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York University
Applied and Industrial Mathematics Seminar

Past Events: 2005


Covariance Contracting - Hydro-Electric Incentive Mechanisms in a Regulated Market

Hans J.H. Tuenter (Ontario Power Generation, Energy Markets.)
Friday May 8, from 1:30-2:30pm in N638

Abstract: We will start with an overview of electricity generation in Ontario, and then focus on the hydro-electric part of OPG's generation fleet, in particular the Sir Adam Beck complex at Niagara. As most hydro-electric generation in the province, this is a regulated asset and receives a fixed price for its production. This provides for more predictable earnings on these assets, as the price risk is eliminated. However, this also eliminates the economic driver to shape production to market prices. This is important, as additional generation made available at higher priced hours lowers the market-clearing price, and benefits the rate-payers of Ontario. We will describe a newly implemented incentive mechanism that provides revenue stability, but gives the same operational drivers as in a pure market-based environment. We conclude with a description of the stochastic op

Optimization in Fractal and Fractal-like Landscapes using Locust Swarms

Dr Stephen Chen (York)
Friday May 1st from 2:30-3:30pm in N638

Abstract: Locust swarms are a recently developed multi-optima particle swarm. They were explicitly developed for non-globally convex search spaces, and characteristics of these search spaces occur naturally in problems with fractal and fractal-like landscapes. On the 1000-dimensional “FastFractal” problem used in the 2008 IEEE Congress on Evolutionary Computation competition on Large Scale Global Optimization, Locust Swarms can perform better than all of the methods in the competition. Locust Swarms also perform very well on a real-world optimization problem that has a fractal-like landscape. The "fractalness" of this real-world landscape is observed with the help of a new metric that implicitly measures the lack of regularity and symmetry in a fitness landscape.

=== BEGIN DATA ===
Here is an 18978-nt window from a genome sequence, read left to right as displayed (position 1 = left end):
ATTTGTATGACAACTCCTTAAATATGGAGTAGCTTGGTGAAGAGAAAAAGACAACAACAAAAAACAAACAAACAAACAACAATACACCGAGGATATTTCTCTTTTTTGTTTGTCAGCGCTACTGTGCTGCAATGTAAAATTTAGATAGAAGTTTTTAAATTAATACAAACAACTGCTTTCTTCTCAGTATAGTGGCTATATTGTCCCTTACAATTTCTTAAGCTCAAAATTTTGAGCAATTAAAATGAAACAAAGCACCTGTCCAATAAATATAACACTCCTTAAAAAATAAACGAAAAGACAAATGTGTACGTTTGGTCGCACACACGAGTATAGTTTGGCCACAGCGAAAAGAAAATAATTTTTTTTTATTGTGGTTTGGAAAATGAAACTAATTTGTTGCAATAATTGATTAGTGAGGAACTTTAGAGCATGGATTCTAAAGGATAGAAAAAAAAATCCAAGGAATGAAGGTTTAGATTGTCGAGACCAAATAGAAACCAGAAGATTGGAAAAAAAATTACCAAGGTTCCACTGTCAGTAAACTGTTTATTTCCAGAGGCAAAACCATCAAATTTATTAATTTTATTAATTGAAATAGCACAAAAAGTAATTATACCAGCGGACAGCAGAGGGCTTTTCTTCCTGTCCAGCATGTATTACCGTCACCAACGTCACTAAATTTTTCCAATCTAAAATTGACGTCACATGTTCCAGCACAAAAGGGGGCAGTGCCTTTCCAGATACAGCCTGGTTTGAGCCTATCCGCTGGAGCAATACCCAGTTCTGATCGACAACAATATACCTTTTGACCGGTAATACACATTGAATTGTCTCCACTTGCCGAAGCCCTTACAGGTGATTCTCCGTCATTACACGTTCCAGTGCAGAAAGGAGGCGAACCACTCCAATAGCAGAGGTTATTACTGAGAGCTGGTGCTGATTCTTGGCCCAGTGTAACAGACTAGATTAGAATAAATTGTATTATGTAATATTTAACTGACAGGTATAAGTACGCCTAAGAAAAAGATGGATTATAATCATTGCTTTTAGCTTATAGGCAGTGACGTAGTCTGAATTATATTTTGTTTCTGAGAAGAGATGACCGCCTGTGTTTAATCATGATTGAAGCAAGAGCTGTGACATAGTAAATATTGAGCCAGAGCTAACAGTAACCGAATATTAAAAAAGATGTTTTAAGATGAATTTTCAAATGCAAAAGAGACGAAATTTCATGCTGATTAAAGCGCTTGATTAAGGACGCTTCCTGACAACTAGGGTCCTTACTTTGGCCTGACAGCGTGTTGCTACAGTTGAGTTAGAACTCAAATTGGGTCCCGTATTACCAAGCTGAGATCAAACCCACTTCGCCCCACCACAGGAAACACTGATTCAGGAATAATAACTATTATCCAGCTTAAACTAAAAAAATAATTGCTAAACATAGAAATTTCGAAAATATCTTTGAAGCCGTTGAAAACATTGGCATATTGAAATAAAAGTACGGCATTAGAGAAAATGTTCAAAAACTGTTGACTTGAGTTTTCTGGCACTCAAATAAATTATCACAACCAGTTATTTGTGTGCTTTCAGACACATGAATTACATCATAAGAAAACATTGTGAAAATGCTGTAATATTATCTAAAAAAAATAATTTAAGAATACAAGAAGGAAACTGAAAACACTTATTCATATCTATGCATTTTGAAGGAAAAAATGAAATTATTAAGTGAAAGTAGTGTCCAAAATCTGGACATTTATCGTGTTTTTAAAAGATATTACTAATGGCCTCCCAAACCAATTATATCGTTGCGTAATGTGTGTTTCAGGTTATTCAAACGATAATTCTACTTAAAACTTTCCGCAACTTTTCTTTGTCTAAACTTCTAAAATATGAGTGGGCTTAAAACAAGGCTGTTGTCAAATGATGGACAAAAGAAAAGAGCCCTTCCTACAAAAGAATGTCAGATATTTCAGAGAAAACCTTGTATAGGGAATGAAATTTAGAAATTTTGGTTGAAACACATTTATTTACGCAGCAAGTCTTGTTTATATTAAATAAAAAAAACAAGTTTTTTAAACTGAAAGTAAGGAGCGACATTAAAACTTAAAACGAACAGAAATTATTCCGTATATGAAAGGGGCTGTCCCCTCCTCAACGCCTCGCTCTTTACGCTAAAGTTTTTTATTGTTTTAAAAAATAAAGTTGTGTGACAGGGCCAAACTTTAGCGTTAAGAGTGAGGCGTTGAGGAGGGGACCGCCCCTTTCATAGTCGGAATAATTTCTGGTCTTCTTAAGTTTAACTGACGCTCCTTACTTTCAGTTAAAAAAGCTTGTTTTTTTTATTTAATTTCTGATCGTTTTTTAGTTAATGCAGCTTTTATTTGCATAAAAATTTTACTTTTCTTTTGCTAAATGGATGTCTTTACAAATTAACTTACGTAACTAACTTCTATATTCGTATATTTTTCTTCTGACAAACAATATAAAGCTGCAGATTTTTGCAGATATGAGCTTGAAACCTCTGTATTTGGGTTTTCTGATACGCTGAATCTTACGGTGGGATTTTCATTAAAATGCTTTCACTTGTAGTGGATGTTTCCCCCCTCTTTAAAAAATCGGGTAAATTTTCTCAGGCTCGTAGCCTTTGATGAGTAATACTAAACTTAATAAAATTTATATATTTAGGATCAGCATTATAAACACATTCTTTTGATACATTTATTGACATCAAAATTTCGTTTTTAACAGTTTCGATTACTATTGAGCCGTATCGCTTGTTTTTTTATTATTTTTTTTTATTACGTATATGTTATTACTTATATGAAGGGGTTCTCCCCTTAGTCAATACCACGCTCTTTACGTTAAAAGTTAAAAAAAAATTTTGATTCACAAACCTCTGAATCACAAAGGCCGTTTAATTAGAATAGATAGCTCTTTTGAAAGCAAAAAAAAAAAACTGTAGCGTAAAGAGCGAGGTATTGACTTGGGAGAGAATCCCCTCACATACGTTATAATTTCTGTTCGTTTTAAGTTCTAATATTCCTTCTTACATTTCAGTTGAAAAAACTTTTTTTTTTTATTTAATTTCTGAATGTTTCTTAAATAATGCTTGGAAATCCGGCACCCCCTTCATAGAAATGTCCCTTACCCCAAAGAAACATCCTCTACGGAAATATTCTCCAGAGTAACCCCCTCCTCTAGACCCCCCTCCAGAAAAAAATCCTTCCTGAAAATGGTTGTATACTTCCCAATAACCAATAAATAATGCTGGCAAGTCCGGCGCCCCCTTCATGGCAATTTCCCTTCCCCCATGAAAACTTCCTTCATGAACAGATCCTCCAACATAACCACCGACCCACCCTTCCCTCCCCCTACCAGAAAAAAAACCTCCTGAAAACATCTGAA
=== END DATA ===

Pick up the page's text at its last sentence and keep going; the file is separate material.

Viral Dynamics during Primary HIV-1 Infection: Effect of Time-dependent Virus Infectiousness

Dr Naveen Vaidya.
Theoretical Biology and Biophysics Group, Los Alamos National Laboratory, Los Alamos, NM 87545 USA
April 15, 2009 at 2:30pm in CB 129.

Abstract: A recent experiment of SIV (Simian Immunodeficiency Virus) infection of macaque monkeys and a data analysis of HIV (Human Immunodeficiency Virus) infected individuals revealed that the infectiousness of virus varies over time during primary HIV-1 infection. We introduce a viral dynamics mathematical model with time-dependent virus infectiousness. The model fits well with the real data and is statistically significant for most of the patients. We provide the reproduction number and carry out the stability analysis of the model. We highlight possible adverse effects on viral dynamics and stability properties, caused by ignoring time-dependent infectiousness in HIV-1 viral dynamics models. The model is further extended to include the effects of antiretroviral therapy, and by using the optimal control formulation we observe how the time-dependent infectiousness affects the optimal schedule and outcomes of therapy.

Note: This is a joint work with Dr. Ruy Ribeiro and Dr. Alan S. Perelson, Los Alamos National Laboratory, Los Alamos, NM USA

 

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